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Hamas Sends Unity Gov't 'Back to Zero'

After Palestinian President Mahmoud Abbas said at the United Nations that a Palestinian ‘Unity Government’ to be forged between Hamas and Fatah would recognize both Israel and existing agreements between the Jewish state and the PLO, Hamas was quick to correct Abbas and declared that it absolutely would not recognize Israel. This embarrassment has caused Mahmoud Abbas to declare that any prospect of a ‘Unity Government’ was “back to zero.”

But Israeli Defense Minister Amir Peretz said Saturday that any such ‘Unity Government’ is unnecessary to begin peace talks between the Palestinian Authority and Israel. He asserted that it is not a matter of government organization or formation, but rather simply the recognition of the state of Israel by the terrorist group Hamas. Said Peretz, “What difference does it make what the government is called? If Hamas were to recognize Israel’s right to exist, I would recommend direct talks with Hamas.”

This precondition appears untenable as Hamas’ PA Prime Minister Ismail Haniyeh declared bluntly Friday that he would not serve at the head of any government that recognizes Israel. Haniyeh declared at mosque services, “The government and the Hamas movement will be against recognizing Israel. Our position to solve the crisis is a 10-year truce which will be good for stability and prosperity.” The call for a 10-year truce (hudna) dates back to the day Hamas claimed their electoral victory as the majority within the Palestinian parliament.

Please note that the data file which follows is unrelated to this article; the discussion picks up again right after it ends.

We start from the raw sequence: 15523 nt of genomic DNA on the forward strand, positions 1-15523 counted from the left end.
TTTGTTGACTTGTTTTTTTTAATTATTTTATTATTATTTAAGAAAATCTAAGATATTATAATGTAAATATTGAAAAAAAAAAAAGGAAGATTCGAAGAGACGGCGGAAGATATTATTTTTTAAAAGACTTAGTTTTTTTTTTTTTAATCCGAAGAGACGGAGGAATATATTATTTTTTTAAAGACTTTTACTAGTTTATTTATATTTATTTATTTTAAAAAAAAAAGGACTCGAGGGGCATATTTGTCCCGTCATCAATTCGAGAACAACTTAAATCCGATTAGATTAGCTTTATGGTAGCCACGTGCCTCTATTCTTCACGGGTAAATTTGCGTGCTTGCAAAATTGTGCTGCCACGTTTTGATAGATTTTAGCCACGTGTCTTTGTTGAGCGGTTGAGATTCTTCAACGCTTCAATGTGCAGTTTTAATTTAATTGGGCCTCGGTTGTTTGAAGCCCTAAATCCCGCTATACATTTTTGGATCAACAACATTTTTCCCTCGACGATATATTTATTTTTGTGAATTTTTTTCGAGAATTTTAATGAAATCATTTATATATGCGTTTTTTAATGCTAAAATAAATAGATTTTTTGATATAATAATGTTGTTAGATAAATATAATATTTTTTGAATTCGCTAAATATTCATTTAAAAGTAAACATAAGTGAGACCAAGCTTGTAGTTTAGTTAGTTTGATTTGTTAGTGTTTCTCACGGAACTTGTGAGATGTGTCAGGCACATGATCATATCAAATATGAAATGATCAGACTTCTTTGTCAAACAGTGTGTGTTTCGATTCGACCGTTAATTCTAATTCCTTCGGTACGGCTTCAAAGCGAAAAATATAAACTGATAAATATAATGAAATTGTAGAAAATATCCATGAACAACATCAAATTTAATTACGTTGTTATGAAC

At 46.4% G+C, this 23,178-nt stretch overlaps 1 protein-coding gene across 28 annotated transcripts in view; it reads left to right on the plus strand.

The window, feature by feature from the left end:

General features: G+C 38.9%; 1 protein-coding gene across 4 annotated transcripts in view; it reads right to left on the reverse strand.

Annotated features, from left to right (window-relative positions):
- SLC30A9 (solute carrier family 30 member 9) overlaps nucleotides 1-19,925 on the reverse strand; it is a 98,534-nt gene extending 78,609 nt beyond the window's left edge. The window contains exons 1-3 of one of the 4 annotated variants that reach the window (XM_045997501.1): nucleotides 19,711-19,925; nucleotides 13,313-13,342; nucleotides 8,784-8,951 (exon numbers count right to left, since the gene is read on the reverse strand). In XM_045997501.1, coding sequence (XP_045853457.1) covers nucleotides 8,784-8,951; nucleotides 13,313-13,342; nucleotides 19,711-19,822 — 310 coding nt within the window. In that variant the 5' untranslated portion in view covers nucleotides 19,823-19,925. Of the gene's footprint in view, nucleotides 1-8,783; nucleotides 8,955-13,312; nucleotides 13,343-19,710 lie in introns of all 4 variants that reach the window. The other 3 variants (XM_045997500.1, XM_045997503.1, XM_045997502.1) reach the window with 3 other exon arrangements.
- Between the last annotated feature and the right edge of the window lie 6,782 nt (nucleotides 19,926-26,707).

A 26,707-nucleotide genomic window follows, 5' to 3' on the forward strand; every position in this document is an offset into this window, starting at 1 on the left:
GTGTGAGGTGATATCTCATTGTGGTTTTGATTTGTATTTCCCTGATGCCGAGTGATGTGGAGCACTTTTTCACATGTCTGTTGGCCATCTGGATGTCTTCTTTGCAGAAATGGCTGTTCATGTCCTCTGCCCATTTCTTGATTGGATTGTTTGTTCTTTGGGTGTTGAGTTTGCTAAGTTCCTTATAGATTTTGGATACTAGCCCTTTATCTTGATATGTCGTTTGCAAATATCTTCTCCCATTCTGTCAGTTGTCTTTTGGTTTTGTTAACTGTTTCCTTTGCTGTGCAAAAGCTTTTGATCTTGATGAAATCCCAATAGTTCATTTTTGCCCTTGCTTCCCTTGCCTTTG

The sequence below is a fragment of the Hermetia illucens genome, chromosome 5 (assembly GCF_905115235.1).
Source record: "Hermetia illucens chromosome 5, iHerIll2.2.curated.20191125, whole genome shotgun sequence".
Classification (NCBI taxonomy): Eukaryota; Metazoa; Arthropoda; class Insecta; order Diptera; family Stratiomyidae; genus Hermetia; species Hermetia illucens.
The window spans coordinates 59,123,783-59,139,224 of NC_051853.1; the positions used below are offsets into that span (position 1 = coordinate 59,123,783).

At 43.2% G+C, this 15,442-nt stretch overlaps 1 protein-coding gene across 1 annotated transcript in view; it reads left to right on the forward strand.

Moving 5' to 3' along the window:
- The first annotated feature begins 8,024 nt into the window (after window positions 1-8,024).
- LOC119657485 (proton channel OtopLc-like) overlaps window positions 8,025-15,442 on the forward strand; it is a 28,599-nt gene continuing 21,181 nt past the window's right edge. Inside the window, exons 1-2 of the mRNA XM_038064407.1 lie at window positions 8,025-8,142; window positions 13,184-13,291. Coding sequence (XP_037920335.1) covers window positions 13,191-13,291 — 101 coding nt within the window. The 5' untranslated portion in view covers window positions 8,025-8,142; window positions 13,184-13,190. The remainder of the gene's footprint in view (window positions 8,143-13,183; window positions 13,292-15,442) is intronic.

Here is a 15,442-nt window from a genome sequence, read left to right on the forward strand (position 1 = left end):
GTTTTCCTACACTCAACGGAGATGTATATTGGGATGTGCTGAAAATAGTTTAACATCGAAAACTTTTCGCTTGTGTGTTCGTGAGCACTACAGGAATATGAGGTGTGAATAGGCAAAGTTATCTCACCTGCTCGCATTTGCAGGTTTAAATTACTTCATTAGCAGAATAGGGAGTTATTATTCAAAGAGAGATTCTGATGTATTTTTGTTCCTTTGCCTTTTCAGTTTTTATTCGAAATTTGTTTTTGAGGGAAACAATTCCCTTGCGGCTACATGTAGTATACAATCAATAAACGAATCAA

Elsewhere, Israel has allowed the opening of the Rafah crossing on the Gaza border with Egypt ahead of the Islamic holy month of Ramadan. How long it will remain open is unclear and appears to be a day-to-day decision.

While the Rafah crossing was opened to the transit of people and goods, the Israeli Air Force carried out a double airstrike on a Gaza home along the Egyptian border. The home was owned by a suspected weapons dealer, which was used as an entry/exit point for tunnels into Egypt dug beneath the border.

Catholic churches continue to be attacked in both the West Bank and Gaza, as attacks with assault rifles, small pipe bombs and Molotov cocktails are becoming commonplace. In Nablus, Palestinian police who stood guard outside a Roman Catholic church fended off one attack, as heavy machinegun fire was reported after midnight.

Elsewhere along the Gaza and West Bank borders with Israel, the IDF has closed all crossings since Friday after unspecified intelligence of terrorist threats during the Jewish Rosh Hashanah (Jewish New Year) holiday. The Israeli border closures are expected to last until the end of Sunday.